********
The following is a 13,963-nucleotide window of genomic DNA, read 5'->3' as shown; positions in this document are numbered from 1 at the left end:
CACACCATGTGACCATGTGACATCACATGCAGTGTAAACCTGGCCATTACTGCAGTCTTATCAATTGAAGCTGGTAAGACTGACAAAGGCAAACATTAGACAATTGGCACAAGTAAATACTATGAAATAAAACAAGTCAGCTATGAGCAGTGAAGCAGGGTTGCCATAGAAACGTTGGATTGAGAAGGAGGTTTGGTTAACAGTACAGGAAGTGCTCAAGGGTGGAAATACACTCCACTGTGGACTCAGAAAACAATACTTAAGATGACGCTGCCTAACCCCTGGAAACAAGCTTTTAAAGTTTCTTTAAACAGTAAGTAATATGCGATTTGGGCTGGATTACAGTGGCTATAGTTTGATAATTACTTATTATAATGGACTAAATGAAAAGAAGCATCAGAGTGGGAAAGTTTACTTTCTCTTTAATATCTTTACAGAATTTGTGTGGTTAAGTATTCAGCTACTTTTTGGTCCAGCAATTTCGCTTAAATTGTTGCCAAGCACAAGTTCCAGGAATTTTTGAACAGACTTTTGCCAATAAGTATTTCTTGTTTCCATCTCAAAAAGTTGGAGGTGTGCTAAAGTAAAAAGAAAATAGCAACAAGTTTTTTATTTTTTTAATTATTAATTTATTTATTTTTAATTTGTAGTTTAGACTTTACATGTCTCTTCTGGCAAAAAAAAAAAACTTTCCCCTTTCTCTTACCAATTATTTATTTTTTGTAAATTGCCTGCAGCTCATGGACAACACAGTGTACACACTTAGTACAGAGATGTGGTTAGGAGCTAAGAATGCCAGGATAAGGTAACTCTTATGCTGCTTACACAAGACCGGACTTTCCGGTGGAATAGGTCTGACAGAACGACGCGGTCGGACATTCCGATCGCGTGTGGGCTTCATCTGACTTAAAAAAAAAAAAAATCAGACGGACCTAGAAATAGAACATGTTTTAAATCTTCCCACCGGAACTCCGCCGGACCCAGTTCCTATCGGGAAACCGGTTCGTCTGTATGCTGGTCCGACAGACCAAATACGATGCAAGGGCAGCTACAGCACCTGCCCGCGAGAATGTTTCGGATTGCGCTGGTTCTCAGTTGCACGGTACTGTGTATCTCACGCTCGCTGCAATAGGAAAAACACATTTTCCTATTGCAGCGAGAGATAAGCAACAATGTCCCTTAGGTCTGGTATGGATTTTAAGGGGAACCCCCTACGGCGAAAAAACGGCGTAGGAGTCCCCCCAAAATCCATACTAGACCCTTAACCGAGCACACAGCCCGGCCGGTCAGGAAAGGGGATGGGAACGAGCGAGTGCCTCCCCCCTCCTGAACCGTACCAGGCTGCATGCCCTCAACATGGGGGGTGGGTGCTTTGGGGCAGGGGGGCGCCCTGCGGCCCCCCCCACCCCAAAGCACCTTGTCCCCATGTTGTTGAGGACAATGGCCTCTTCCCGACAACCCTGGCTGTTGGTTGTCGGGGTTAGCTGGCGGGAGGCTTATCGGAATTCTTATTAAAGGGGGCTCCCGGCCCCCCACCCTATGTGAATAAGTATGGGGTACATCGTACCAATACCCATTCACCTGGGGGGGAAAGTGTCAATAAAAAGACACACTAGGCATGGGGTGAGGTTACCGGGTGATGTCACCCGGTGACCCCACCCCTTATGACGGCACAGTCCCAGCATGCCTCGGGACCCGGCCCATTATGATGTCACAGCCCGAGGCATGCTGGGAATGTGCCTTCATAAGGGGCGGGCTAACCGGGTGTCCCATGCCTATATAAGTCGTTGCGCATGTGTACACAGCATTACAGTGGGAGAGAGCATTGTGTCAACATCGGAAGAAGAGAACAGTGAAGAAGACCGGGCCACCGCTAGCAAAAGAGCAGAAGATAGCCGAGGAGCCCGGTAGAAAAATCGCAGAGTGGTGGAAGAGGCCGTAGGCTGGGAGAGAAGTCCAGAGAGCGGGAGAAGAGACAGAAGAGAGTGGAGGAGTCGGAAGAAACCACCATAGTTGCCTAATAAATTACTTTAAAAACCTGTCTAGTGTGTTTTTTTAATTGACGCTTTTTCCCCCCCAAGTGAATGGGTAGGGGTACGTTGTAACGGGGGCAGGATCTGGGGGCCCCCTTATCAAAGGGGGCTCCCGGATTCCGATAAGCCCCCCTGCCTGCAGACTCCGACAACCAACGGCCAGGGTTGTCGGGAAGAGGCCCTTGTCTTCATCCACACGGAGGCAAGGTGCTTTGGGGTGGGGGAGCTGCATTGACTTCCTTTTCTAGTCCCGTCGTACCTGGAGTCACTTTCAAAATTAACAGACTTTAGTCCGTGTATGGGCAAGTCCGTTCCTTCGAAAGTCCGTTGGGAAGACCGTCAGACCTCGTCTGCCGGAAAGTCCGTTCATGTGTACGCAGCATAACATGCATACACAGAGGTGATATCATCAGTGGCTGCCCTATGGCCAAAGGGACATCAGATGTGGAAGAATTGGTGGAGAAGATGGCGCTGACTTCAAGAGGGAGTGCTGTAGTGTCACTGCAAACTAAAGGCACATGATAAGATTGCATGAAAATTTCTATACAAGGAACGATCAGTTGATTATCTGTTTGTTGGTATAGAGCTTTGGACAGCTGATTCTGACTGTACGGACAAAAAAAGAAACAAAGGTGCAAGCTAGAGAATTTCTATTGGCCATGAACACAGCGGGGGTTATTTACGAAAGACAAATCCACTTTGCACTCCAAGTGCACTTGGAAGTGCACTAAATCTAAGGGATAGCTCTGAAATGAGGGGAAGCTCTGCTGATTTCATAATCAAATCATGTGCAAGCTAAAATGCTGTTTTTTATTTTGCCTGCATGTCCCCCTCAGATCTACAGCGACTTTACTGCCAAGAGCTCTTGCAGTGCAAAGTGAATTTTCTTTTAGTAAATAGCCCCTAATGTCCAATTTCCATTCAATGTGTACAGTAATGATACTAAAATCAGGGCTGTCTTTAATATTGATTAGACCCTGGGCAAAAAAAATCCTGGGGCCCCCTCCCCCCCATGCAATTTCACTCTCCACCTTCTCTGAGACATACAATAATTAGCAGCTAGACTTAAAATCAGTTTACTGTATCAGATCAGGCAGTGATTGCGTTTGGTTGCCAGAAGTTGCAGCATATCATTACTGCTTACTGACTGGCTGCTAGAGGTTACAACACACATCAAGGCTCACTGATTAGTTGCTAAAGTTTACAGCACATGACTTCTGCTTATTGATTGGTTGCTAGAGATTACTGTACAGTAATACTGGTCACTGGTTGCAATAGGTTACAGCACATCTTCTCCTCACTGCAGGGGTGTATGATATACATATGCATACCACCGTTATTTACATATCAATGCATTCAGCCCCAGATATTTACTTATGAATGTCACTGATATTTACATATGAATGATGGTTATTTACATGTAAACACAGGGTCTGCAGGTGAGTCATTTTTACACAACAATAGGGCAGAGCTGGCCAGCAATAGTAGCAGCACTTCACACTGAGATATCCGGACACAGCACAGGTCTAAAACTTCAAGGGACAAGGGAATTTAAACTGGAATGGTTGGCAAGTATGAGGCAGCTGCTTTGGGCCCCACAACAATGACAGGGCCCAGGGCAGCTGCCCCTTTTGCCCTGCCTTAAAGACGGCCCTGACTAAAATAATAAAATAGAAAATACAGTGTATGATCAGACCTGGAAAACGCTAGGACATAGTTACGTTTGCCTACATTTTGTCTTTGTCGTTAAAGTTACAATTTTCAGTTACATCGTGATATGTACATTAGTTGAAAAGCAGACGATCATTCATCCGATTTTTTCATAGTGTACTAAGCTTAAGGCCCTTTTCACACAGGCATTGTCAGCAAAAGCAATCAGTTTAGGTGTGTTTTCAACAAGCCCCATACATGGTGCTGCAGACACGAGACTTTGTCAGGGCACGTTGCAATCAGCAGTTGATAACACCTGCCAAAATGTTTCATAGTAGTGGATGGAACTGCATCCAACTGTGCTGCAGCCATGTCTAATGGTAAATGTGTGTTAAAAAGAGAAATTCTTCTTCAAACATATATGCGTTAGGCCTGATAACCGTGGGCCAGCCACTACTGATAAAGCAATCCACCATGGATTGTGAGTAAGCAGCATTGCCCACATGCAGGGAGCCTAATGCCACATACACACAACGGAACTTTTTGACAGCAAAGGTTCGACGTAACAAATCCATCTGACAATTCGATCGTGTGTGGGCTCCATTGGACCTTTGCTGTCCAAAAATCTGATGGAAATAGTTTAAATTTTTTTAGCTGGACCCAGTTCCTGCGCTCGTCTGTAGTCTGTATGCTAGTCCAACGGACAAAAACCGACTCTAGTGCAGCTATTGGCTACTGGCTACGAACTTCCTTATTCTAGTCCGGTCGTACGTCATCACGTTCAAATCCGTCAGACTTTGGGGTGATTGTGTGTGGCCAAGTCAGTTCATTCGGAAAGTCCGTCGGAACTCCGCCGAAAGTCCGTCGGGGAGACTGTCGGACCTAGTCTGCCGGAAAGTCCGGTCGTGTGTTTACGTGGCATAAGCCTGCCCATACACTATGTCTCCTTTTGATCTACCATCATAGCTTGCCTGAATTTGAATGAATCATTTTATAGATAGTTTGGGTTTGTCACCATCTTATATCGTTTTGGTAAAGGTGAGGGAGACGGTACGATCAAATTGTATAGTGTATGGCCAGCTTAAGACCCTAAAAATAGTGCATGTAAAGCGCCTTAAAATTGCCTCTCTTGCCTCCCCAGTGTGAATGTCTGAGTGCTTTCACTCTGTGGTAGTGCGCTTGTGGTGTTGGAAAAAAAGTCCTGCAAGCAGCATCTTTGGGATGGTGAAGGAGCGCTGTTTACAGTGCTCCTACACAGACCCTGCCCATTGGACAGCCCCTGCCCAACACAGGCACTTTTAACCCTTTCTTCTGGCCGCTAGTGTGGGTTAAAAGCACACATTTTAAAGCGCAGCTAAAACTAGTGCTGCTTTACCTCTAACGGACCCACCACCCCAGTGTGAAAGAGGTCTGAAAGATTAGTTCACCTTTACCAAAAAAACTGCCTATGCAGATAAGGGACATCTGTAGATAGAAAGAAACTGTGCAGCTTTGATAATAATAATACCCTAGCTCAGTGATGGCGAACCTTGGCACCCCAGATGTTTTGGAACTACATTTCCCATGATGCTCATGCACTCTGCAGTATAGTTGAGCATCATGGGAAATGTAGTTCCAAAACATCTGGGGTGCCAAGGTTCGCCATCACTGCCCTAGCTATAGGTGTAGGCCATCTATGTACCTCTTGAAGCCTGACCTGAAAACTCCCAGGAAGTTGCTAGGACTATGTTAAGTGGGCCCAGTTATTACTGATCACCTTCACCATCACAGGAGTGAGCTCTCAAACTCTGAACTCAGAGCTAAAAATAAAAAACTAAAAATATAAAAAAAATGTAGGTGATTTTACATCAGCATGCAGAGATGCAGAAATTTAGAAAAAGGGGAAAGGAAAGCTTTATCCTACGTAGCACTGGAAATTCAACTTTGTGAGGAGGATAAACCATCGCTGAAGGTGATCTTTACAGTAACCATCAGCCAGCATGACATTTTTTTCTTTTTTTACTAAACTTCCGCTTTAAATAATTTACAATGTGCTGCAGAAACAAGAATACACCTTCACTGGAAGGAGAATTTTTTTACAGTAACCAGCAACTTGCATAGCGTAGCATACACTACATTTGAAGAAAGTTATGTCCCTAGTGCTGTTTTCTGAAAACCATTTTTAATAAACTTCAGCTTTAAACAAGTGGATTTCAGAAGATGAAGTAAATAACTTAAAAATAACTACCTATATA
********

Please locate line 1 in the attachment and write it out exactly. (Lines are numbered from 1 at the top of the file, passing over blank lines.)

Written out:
The following is a 13,963-nucleotide window of genomic DNA, read 5'->3' as shown; positions in this document are numbered from 1 at the left end: